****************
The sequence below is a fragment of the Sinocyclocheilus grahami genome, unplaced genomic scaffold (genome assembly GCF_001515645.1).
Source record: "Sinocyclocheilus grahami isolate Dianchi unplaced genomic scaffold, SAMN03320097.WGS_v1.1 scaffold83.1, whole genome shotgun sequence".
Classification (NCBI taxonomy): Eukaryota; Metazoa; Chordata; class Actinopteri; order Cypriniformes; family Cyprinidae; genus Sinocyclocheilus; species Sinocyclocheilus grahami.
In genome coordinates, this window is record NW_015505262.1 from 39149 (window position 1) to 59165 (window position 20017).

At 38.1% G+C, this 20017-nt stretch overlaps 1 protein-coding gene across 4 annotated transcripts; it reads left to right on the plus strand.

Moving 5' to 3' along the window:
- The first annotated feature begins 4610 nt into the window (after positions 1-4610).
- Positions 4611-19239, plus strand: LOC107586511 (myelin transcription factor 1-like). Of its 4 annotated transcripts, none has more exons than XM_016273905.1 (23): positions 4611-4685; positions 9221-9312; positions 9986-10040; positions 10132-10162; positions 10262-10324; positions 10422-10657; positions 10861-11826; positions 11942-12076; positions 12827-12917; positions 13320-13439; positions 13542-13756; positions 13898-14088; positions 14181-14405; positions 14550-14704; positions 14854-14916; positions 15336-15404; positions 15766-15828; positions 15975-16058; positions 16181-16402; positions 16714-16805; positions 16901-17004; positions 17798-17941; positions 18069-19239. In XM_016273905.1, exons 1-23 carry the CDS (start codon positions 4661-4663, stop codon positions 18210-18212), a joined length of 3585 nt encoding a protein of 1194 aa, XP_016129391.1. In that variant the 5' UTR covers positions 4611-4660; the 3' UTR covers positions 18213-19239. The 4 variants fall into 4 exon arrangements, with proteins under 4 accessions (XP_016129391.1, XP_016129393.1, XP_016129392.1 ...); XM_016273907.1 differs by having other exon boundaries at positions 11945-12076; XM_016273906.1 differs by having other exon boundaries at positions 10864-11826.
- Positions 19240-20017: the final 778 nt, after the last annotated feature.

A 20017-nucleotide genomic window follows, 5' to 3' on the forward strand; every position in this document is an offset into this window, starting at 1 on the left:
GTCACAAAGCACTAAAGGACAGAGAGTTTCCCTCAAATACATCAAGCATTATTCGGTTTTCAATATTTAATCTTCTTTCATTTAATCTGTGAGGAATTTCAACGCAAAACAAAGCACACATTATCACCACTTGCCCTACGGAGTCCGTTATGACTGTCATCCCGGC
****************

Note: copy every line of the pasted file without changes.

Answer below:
The sequence below is a fragment of the Sinocyclocheilus grahami genome, unplaced genomic scaffold (genome assembly GCF_001515645.1).
Source record: "Sinocyclocheilus grahami isolate Dianchi unplaced genomic scaffold, SAMN03320097.WGS_v1.1 scaffold83.1, whole genome shotgun sequence".
Classification (NCBI taxonomy): Eukaryota; Metazoa; Chordata; class Actinopteri; order Cypriniformes; family Cyprinidae; genus Sinocyclocheilus; species Sinocyclocheilus grahami.
In genome coordinates, this window is record NW_015505262.1 from 39149 (window position 1) to 59165 (window position 20017).

At 38.1% G+C, this 20017-nt stretch overlaps 1 protein-coding gene across 4 annotated transcripts; it reads left to right on the plus strand.

Moving 5' to 3' along the window:
- The first annotated feature begins 4610 nt into the window (after positions 1-4610).
- Positions 4611-19239, plus strand: LOC107586511 (myelin transcription factor 1-like). Of its 4 annotated transcripts, none has more exons than XM_016273905.1 (23): positions 4611-4685; positions 9221-9312; positions 9986-10040; positions 10132-10162; positions 10262-10324; positions 10422-10657; positions 10861-11826; positions 11942-12076; positions 12827-12917; positions 13320-13439; positions 13542-13756; positions 13898-14088; positions 14181-14405; positions 14550-14704; positions 14854-14916; positions 15336-15404; positions 15766-15828; positions 15975-16058; positions 16181-16402; positions 16714-16805; positions 16901-17004; positions 17798-17941; positions 18069-19239. In XM_016273905.1, exons 1-23 carry the CDS (start codon positions 4661-4663, stop codon positions 18210-18212), a joined length of 3585 nt encoding a protein of 1194 aa, XP_016129391.1. In that variant the 5' UTR covers positions 4611-4660; the 3' UTR covers positions 18213-19239. The 4 variants fall into 4 exon arrangements, with proteins under 4 accessions (XP_016129391.1, XP_016129393.1, XP_016129392.1 ...); XM_016273907.1 differs by having other exon boundaries at positions 11945-12076; XM_016273906.1 differs by having other exon boundaries at positions 10864-11826.
- Positions 19240-20017: the final 778 nt, after the last annotated feature.

A 20017-nucleotide genomic window follows, 5' to 3' on the forward strand; every position in this document is an offset into this window, starting at 1 on the left:
GTCACAAAGCACTAAAGGACAGAGAGTTTCCCTCAAATACATCAAGCATTATTCGGTTTTCAATATTTAATCTTCTTTCATTTAATCTGTGAGGAATTTCAACGCAAAACAAAGCACACATTATCACCACTTGCCCTACGGAGTCCGTTATGACTGTCATCCCGGC